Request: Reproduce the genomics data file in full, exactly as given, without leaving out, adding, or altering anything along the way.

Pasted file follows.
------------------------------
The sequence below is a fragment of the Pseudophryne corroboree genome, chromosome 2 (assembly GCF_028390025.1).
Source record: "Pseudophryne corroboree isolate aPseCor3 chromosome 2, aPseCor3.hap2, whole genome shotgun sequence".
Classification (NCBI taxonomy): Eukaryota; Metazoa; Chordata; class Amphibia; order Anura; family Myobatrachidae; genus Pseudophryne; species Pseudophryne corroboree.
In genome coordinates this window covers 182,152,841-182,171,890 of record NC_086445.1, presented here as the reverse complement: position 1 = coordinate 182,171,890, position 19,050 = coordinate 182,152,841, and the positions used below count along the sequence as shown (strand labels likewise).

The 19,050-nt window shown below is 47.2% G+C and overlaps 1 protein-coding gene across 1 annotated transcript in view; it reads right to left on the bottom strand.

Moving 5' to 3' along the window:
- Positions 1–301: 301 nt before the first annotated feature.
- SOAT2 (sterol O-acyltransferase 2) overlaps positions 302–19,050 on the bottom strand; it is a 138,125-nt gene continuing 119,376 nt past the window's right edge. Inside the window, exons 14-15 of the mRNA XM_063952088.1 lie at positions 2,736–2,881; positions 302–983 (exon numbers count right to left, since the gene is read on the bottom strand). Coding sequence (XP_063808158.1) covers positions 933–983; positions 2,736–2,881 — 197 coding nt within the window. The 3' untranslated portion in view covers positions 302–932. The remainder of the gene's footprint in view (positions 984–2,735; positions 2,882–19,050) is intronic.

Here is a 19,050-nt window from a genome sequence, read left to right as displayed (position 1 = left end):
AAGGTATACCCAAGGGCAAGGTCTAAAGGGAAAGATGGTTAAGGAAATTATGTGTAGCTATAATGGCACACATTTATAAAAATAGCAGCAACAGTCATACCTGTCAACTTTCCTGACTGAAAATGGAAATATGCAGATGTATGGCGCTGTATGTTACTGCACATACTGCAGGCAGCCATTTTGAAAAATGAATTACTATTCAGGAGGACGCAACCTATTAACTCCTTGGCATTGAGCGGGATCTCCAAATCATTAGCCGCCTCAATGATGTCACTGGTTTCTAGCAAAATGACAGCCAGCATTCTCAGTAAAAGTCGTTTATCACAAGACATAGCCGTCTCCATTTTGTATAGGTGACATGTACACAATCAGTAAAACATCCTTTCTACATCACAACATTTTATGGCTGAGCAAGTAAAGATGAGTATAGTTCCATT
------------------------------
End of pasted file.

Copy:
The sequence below is a fragment of the Pseudophryne corroboree genome, chromosome 2 (assembly GCF_028390025.1).
Source record: "Pseudophryne corroboree isolate aPseCor3 chromosome 2, aPseCor3.hap2, whole genome shotgun sequence".
Classification (NCBI taxonomy): Eukaryota; Metazoa; Chordata; class Amphibia; order Anura; family Myobatrachidae; genus Pseudophryne; species Pseudophryne corroboree.
In genome coordinates this window covers 182,152,841-182,171,890 of record NC_086445.1, presented here as the reverse complement: position 1 = coordinate 182,171,890, position 19,050 = coordinate 182,152,841, and the positions used below count along the sequence as shown (strand labels likewise).

The 19,050-nt window shown below is 47.2% G+C and overlaps 1 protein-coding gene across 1 annotated transcript in view; it reads right to left on the bottom strand.

Moving 5' to 3' along the window:
- Positions 1–301: 301 nt before the first annotated feature.
- SOAT2 (sterol O-acyltransferase 2) overlaps positions 302–19,050 on the bottom strand; it is a 138,125-nt gene continuing 119,376 nt past the window's right edge. Inside the window, exons 14-15 of the mRNA XM_063952088.1 lie at positions 2,736–2,881; positions 302–983 (exon numbers count right to left, since the gene is read on the bottom strand). Coding sequence (XP_063808158.1) covers positions 933–983; positions 2,736–2,881 — 197 coding nt within the window. The 3' untranslated portion in view covers positions 302–932. The remainder of the gene's footprint in view (positions 984–2,735; positions 2,882–19,050) is intronic.

Here is a 19,050-nt window from a genome sequence, read left to right as displayed (position 1 = left end):
AAGGTATACCCAAGGGCAAGGTCTAAAGGGAAAGATGGTTAAGGAAATTATGTGTAGCTATAATGGCACACATTTATAAAAATAGCAGCAACAGTCATACCTGTCAACTTTCCTGACTGAAAATGGAAATATGCAGATGTATGGCGCTGTATGTTACTGCACATACTGCAGGCAGCCATTTTGAAAAATGAATTACTATTCAGGAGGACGCAACCTATTAACTCCTTGGCATTGAGCGGGATCTCCAAATCATTAGCCGCCTCAATGATGTCACTGGTTTCTAGCAAAATGACAGCCAGCATTCTCAGTAAAAGTCGTTTATCACAAGACATAGCCGTCTCCATTTTGTATAGGTGACATGTACACAATCAGTAAAACATCCTTTCTACATCACAACATTTTATGGCTGAGCAAGTAAAGATGAGTATAGTTCCATT